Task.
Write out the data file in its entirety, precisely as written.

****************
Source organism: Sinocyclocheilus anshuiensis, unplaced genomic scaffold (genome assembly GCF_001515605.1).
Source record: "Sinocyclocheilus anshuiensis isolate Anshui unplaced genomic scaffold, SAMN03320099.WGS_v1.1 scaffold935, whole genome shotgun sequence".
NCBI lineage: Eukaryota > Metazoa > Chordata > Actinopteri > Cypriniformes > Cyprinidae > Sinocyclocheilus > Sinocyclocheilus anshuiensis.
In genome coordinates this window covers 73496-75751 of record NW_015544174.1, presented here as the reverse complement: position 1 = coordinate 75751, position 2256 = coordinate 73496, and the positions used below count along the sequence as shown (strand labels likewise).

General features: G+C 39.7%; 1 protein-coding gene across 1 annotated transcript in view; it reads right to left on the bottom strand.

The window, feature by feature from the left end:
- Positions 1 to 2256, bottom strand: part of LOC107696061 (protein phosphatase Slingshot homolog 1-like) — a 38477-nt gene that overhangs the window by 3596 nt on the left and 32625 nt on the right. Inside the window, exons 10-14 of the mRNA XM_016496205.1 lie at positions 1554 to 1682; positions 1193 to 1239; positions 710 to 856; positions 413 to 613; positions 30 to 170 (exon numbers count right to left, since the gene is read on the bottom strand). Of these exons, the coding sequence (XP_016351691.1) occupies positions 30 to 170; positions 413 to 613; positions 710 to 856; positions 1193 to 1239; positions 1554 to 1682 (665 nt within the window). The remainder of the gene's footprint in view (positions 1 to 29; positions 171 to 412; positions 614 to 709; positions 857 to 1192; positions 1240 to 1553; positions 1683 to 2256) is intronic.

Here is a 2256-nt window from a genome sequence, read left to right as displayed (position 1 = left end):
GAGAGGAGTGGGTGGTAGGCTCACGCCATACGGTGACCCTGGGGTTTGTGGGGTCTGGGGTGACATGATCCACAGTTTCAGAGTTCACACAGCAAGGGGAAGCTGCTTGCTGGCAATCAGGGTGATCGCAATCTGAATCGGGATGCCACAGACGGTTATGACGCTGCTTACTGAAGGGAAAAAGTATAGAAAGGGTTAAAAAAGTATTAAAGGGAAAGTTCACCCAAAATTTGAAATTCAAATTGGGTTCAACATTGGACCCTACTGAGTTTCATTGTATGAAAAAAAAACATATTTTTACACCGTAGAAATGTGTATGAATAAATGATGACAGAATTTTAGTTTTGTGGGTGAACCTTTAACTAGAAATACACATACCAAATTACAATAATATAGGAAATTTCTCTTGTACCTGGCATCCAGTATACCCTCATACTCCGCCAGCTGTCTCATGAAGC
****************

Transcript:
Source organism: Sinocyclocheilus anshuiensis, unplaced genomic scaffold (genome assembly GCF_001515605.1).
Source record: "Sinocyclocheilus anshuiensis isolate Anshui unplaced genomic scaffold, SAMN03320099.WGS_v1.1 scaffold935, whole genome shotgun sequence".
NCBI lineage: Eukaryota > Metazoa > Chordata > Actinopteri > Cypriniformes > Cyprinidae > Sinocyclocheilus > Sinocyclocheilus anshuiensis.
In genome coordinates this window covers 73496-75751 of record NW_015544174.1, presented here as the reverse complement: position 1 = coordinate 75751, position 2256 = coordinate 73496, and the positions used below count along the sequence as shown (strand labels likewise).

General features: G+C 39.7%; 1 protein-coding gene across 1 annotated transcript in view; it reads right to left on the bottom strand.

The window, feature by feature from the left end:
- Positions 1 to 2256, bottom strand: part of LOC107696061 (protein phosphatase Slingshot homolog 1-like) — a 38477-nt gene that overhangs the window by 3596 nt on the left and 32625 nt on the right. Inside the window, exons 10-14 of the mRNA XM_016496205.1 lie at positions 1554 to 1682; positions 1193 to 1239; positions 710 to 856; positions 413 to 613; positions 30 to 170 (exon numbers count right to left, since the gene is read on the bottom strand). Of these exons, the coding sequence (XP_016351691.1) occupies positions 30 to 170; positions 413 to 613; positions 710 to 856; positions 1193 to 1239; positions 1554 to 1682 (665 nt within the window). The remainder of the gene's footprint in view (positions 1 to 29; positions 171 to 412; positions 614 to 709; positions 857 to 1192; positions 1240 to 1553; positions 1683 to 2256) is intronic.

Here is a 2256-nt window from a genome sequence, read left to right as displayed (position 1 = left end):
GAGAGGAGTGGGTGGTAGGCTCACGCCATACGGTGACCCTGGGGTTTGTGGGGTCTGGGGTGACATGATCCACAGTTTCAGAGTTCACACAGCAAGGGGAAGCTGCTTGCTGGCAATCAGGGTGATCGCAATCTGAATCGGGATGCCACAGACGGTTATGACGCTGCTTACTGAAGGGAAAAAGTATAGAAAGGGTTAAAAAAGTATTAAAGGGAAAGTTCACCCAAAATTTGAAATTCAAATTGGGTTCAACATTGGACCCTACTGAGTTTCATTGTATGAAAAAAAAACATATTTTTACACCGTAGAAATGTGTATGAATAAATGATGACAGAATTTTAGTTTTGTGGGTGAACCTTTAACTAGAAATACACATACCAAATTACAATAATATAGGAAATTTCTCTTGTACCTGGCATCCAGTATACCCTCATACTCCGCCAGCTGTCTCATGAAGC